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March 22, 2018
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Title Starry Night Eel (Mastacembelus frenatus)

Sara Waller

Last Updated



A brief description of the starry night eel.

The starry night eel is a medium sized freshwater eel like fish found in Africa from Lake Victoria through Lake Tanganyika and their associated catchment basins to the Upper Zambezi and Okavango Rivers.  Starry night eels are  also found in the upper Congo River basin in the Democratic Republic of the Congo and Zambia, in the Zambezi in Zimbabwe and in eastward flowing rivers of Tanzania. The starry night eel is primarily a riverine species, but it also occurs in lakes near river mouths, in vegetated fringes and swamps and in rapids where it hides among rocks.  The starry night eel grows up to 15 inches in length and has extremely variable color.  Its ground color is brown with a variable reticulated and blotched pattern.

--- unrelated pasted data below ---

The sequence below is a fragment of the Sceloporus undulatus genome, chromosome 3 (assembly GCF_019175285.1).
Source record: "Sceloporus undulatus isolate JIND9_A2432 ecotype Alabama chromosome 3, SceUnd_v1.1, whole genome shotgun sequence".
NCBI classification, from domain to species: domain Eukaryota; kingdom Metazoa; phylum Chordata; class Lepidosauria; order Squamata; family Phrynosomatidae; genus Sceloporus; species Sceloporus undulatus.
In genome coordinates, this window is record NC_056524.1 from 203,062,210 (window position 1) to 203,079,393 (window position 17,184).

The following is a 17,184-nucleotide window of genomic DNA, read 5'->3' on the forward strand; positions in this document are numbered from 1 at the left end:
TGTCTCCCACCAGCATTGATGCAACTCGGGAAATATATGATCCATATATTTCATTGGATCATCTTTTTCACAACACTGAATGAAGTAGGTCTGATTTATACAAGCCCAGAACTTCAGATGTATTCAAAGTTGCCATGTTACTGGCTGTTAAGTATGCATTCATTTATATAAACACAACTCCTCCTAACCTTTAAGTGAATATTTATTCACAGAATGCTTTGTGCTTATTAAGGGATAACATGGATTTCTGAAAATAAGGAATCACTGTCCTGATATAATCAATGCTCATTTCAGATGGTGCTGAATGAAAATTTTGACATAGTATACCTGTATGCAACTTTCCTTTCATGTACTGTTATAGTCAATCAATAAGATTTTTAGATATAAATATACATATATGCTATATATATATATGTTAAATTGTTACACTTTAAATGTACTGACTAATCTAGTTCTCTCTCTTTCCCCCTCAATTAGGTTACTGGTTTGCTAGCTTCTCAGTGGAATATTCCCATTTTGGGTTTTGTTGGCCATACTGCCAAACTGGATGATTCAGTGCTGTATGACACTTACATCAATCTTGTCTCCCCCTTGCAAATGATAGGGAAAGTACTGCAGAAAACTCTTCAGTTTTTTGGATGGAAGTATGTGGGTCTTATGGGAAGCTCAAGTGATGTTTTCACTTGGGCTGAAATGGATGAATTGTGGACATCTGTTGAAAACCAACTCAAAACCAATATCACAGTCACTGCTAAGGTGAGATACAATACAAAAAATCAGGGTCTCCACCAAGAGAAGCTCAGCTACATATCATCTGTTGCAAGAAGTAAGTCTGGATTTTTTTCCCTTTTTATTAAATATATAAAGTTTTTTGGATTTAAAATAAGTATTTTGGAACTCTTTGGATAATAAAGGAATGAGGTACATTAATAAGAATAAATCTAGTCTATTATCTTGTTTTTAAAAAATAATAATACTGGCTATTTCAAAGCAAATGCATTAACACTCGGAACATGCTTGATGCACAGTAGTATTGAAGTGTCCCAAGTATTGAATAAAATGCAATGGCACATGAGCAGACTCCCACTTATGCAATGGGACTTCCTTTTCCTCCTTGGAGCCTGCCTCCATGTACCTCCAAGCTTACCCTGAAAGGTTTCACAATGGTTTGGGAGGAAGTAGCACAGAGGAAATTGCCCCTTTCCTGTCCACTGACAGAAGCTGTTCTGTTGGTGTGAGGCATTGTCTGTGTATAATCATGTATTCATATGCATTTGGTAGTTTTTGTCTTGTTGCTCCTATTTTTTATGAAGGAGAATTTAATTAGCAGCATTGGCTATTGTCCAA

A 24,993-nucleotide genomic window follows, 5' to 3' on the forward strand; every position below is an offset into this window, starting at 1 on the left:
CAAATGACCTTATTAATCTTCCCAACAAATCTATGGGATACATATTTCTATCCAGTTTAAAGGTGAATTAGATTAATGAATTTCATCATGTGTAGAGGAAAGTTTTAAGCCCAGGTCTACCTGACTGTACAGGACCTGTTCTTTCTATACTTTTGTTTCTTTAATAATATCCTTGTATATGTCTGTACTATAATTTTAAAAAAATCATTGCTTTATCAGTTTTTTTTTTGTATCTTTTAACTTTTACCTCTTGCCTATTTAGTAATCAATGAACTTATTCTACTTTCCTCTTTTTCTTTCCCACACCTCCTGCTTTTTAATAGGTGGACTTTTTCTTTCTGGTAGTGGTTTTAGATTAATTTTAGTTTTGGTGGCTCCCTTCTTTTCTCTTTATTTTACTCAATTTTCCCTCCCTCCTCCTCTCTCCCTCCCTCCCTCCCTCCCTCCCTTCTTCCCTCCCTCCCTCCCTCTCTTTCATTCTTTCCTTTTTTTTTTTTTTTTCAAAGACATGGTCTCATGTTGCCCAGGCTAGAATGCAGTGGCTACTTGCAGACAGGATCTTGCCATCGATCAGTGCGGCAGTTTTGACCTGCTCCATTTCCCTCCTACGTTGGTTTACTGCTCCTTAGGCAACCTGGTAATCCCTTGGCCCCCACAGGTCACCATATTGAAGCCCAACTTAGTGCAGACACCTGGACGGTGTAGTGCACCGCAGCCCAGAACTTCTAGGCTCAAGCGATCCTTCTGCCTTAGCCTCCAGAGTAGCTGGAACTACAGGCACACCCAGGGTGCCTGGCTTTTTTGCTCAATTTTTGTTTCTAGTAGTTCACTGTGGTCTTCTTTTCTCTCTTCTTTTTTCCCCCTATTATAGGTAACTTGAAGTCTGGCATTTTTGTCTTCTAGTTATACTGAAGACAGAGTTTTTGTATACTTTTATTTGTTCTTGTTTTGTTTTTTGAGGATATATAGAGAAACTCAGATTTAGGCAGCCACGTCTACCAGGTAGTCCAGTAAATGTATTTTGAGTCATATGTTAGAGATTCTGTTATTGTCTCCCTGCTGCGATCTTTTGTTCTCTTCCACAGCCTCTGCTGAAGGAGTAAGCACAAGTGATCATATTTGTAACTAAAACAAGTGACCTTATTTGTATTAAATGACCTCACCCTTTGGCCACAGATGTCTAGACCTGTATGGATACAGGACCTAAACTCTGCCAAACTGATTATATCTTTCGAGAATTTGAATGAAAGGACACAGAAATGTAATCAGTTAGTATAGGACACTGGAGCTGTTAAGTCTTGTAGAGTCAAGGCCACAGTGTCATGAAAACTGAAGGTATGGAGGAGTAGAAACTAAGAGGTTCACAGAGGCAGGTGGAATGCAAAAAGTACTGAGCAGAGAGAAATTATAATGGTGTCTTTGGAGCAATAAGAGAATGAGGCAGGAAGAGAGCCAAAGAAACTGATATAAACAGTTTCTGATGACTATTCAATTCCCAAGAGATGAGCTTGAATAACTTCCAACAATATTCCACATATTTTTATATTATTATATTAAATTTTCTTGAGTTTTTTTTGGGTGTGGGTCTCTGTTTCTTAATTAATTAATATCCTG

Starry night eels prefer a water temperature of 73°F to 80°F, a pH of 7.8 to 8.4 and a hardness of 7 to 30°H.

Juvenile starry night eels may be maintained in a 30 gallon or larger aquarium, but should be housed in a 55 to 75 gallon aquarium for long term care.  The tank should be well planted with a soft sand substrate (CS7581).  Plenty of hiding places such as driftwood (ZM2000), rock caves and lengths of PVC should be included in the decor.  Dim lighting and sluggish water flow will encourage these shy fish to venture out of their hiding places more frequently.  A tight fitting lid is a must as these fish often exit the aquarium through any small gap.  

In the wild, starry night eels are essentially sedentary omnivores and consume a wide variety of small fish, aquatic invertebrates, plant matter and detritus, waiting for it to drift by in the water.  In the aquarium adults prefer meaty foods such as frozen krill (SF7136) and night crawlers.  Juveniles will do well on frozen blood worms (SF4791)and mysis shrimp.  Some specimens may learn to accept dry foods including sinking pellets as well.

Starry night eels are generally considered a peaceful community fish, however, any tank mates must be too large to be easily eaten.  Larger fish such as rainbows, peaceful cichlids and larger peaceful catfish make good tank mate choices.  

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